BENGALURU: He wore many hats, but the one he’s known extraordinarily for—launching the Indian space programme with a blueprint which focused on linking technology with development to benefit the masses—was driven by his commitment to “a more just, fair and unexploitative India for the last Indian,” says Dr Vikram Sarabhai’s daughter Mallika Sarabhai on the scientist-visionary-industrialist’s birth centenary.
For Mallika and her brother Kartikeya, memories of their exposure and interaction with greatest minds-Nobel laureates, artistes or astronauts, are indelible as they grew up discussing not only the Indian space programme but a gamut of topics with their legendary patriarch. But in everything he started-he’s credited with establishing or guiding 38 organisations or institutes-they recognised his philosophy: provide the best to the country and humanity. “I am so happy that there is still a lot left of his vision and his ideals (in the space programme). He would be so happy to know that women were in charge of MOM (Mars Orbiter Mission), and are running Chandrayaan 2,” she told Deccan Chronicle in an interview.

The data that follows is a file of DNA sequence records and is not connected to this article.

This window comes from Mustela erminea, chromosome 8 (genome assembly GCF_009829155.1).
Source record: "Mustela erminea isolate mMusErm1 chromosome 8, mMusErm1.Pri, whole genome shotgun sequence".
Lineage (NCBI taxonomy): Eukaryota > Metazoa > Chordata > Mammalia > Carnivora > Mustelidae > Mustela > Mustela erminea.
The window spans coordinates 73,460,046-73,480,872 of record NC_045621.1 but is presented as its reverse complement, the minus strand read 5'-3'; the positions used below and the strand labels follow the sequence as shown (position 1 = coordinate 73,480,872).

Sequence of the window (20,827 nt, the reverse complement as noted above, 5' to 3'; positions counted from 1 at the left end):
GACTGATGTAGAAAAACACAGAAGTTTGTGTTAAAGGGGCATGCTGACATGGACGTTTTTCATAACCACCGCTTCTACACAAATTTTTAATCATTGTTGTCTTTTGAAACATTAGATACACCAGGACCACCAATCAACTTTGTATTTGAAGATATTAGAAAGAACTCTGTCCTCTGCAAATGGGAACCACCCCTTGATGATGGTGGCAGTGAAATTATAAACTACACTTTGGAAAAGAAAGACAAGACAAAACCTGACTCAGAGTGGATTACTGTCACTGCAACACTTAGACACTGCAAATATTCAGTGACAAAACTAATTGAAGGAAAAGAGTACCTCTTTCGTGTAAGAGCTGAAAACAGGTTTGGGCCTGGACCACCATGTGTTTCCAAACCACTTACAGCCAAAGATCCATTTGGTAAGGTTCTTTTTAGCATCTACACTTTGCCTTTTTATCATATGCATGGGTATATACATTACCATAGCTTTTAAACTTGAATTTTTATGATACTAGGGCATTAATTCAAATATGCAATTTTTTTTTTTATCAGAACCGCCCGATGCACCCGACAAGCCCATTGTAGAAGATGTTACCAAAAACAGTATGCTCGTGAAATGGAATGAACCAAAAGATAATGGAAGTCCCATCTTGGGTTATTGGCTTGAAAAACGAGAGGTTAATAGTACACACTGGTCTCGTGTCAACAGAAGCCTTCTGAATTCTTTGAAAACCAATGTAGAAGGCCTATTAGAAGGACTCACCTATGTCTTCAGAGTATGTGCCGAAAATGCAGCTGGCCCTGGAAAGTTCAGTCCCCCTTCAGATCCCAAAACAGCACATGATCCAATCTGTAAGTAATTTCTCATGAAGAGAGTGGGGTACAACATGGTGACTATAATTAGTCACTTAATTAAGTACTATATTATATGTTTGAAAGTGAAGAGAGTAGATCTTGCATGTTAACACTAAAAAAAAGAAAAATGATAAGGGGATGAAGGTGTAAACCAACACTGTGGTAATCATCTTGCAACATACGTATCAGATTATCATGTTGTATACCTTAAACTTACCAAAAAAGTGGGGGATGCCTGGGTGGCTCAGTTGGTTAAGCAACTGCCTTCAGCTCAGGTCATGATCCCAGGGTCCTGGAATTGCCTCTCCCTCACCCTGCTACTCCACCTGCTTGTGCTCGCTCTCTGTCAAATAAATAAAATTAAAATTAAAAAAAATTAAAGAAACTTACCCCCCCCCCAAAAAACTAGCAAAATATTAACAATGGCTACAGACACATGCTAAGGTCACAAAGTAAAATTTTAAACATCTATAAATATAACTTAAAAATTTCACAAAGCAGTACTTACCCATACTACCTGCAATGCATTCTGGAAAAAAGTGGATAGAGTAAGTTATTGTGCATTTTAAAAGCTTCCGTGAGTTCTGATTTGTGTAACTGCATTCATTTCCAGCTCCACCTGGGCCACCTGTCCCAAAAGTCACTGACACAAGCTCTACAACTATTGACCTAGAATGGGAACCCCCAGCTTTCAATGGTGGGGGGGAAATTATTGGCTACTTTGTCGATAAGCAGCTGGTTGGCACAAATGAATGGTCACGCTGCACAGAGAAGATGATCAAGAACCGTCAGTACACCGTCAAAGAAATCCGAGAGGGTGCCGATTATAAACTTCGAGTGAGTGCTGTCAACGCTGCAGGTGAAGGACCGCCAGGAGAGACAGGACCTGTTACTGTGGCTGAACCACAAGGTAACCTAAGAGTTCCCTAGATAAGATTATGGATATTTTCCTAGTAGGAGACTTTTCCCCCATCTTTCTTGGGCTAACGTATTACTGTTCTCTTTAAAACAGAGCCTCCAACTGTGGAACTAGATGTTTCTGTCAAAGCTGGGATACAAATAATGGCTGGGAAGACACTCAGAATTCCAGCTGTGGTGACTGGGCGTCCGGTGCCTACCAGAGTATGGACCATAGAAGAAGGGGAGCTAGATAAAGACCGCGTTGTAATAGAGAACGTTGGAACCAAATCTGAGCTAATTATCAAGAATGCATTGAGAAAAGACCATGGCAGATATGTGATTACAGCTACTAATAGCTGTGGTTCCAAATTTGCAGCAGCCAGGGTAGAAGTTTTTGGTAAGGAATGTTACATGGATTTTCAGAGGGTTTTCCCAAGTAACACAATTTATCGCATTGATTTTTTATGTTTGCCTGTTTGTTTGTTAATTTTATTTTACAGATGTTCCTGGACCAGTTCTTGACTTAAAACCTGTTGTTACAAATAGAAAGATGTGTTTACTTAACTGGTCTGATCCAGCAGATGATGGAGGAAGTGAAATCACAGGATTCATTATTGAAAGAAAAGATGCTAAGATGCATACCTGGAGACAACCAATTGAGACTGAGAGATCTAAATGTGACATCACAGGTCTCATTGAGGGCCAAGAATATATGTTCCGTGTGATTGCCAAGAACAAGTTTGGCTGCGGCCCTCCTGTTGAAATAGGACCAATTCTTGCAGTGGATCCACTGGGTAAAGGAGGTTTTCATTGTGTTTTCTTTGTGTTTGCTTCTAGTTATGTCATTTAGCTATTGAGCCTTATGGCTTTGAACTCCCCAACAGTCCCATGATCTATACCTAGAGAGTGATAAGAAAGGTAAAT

She reminisced: “He always thought we could stretch our working hours. He slept little, took a cat nap for ten minutes post lunch, woke at 4 a.m. and was filled with thoughts for the country and humanity. That gave him the energy. When Kartikeya and I complained that he spent too little time with us, he would say, oh that is not true, I am here so often. Then we made a calendar and marked red crosses on the nights he was away and showed it to him at the end of every month and he would ruefully accept and say, I will make it better. It never did become better.”